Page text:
• Ivy continues to be in the background of the show as it becomes more Hit List centric, but she’s also a part of the episode’s best scene, where she tells Derek she’ll come be with him on this difficult night. Fly free, Megan Hilty! Fly free!
  • Just three episodes left, two of which will air on the Sunday before Memorial Day. Looks like next week’s will be the final Saturday airing. I’ll see you there. If I don’t get hit by a car while singing a Jeff Buckley song.

(Continuing a tradition from my Gifted Man reviews, I’m going to bury excerpts from my never-to-be-published Frank Fisticuffs novels at the bottom of the stray observations. I mean, why not? Nobody’s going to read this anyway!)

Blood congealed differently in zero gravity. Frank watched as it seeped from Dr. Kangaroo’s broken, battered face. The good doctor had handled himself with aplomb against six bionic wolves, but they had had the benefit of oxygen tanks, spacesuits. Dr. Kangaroo had only been borne up by his general feistiness and Frank’s love.


Frank reached down, closing Dr. Kangaroo’s eyes with his brutish hand. “Good night, sweet sophisticate,” he said. He was weeping. He hadn’t known for how long.

Outside, the moon howled with fury.


“That’s enough!” Frank howled with laughter as Dr. Kangaroo laid down another Scrabble play. “Mandy is a proper name! It doesn’t count.”


Dr. Kangaroo tilted his head to the side, peering at Frank through his monocle. He reached up to adjust his jaunty top hat, then carefully moved the A and N apart to create a gap, placing down a U.

“Maundy,” Frank said, and he wanted to mention that it probably didn’t count, not being an actual English word, but he’d never met a kangaroo who had such knowledge of Catholic rites and customs. Indeed, he’d never met a kangaroo he could call a friend before.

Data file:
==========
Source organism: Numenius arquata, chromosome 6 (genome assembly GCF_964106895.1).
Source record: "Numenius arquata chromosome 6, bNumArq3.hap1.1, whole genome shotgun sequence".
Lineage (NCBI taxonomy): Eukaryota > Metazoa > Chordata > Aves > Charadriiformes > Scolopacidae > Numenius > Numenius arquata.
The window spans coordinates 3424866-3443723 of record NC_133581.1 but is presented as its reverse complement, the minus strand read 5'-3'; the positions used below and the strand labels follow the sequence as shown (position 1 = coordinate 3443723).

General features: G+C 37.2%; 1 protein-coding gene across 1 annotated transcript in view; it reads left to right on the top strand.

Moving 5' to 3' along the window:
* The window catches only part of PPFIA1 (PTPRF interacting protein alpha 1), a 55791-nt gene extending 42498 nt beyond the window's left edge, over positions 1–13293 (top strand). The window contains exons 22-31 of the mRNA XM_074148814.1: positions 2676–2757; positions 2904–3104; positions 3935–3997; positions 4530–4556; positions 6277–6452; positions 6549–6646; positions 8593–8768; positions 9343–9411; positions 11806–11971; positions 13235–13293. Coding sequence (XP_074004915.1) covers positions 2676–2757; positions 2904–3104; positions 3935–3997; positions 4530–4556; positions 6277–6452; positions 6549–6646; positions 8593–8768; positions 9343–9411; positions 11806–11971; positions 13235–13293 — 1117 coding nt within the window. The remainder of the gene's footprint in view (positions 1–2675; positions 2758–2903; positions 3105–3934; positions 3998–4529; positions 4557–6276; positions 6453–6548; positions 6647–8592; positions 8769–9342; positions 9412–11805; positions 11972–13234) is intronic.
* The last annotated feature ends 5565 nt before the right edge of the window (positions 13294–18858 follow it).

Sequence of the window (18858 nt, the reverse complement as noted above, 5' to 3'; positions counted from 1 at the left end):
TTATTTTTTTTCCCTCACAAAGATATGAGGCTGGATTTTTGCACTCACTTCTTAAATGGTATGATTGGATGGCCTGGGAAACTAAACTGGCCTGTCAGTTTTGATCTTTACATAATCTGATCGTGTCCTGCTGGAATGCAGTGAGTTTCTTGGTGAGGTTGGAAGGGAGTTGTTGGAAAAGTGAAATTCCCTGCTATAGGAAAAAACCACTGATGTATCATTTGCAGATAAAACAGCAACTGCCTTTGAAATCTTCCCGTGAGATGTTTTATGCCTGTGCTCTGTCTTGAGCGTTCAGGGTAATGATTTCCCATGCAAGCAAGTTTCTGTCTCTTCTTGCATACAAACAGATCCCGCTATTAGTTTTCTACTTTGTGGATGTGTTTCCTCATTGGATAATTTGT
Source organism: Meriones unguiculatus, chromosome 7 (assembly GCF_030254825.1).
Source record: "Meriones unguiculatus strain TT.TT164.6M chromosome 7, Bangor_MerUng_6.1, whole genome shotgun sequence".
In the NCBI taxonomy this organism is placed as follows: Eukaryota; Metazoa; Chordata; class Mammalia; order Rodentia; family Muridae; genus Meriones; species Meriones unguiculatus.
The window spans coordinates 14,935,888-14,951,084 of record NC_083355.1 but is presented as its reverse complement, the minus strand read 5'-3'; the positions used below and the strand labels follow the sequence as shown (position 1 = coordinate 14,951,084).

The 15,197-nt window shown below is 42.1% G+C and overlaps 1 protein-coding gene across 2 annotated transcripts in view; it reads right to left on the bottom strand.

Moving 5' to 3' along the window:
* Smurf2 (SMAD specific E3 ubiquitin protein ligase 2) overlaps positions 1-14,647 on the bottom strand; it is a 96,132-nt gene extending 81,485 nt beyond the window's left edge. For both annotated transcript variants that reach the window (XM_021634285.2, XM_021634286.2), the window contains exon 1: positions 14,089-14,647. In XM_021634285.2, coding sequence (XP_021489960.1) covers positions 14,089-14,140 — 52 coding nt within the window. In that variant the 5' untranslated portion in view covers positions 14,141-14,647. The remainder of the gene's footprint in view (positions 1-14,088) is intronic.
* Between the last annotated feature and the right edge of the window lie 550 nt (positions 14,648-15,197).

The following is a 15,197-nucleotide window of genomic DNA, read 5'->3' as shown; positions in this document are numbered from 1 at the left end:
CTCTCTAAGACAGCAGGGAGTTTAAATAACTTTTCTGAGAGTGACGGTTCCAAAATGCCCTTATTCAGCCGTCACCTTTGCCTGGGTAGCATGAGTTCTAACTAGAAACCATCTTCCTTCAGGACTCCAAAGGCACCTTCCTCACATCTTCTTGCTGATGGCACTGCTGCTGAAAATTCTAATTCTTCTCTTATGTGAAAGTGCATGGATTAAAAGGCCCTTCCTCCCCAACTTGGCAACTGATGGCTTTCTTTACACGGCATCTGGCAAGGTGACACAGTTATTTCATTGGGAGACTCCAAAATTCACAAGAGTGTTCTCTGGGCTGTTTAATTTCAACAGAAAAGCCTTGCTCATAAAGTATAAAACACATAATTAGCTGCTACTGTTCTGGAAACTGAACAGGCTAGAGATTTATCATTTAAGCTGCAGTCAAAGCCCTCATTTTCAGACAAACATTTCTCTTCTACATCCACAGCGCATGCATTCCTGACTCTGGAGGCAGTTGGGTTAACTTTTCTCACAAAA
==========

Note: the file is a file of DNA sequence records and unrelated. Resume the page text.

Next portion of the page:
“An excellent play,” he said, as he scored it. Dr. Kangaroo clapped his boxing gloves together twice.

“There are mornings,” Frank began, “when I don’t really miss her. When the bed seems less empty than it did the day before. It’s been a year since Margaret disappeared. I’m no closer to finding her, and the things that used to smell like her no longer do. Everywhere I look, she’s dissipating. Even the atoms she left behind are drifting apart.” He stifled a tear.


A paw fell across his hand, which was hovering over the board to make his own play (building off Dr. Kangaroo’s earlier play of GREG to make GREGARIOUS). He looked up into the eyes of his closest companion, the one who had realized, with him, that to fight against each other, instead of against Khemkaeng, was a fool’s errand.

“What is it, old friend?” he whispered.

Dr. Kangaroo held that paw up again, as if to say, “Be quiet. Listen.” He hit play on the iPod he kept hooked up to speakers in his pouch. The sounds of Elton John’s “Levon” filled the room, Dr. Kangaroo humming along in that eerie kangaroo way.


The marsupial reached into his pouch again. He removed his paw. It was holding a gun. A Colt .45. Fully loaded.

“Yes,” Frank said. And he nodded again, this time more passionately. “Yes.”


Dr. Kangaroo was quite cold now, quite still. Frank reached into his pouch, feeling as if this were a sacred violation of his private space.


Yet there it was. The gun. He withdrew it, cradled it in his arms, staring out the window at the strange landscape before him.

“Moon,” he said. “Moon fury.”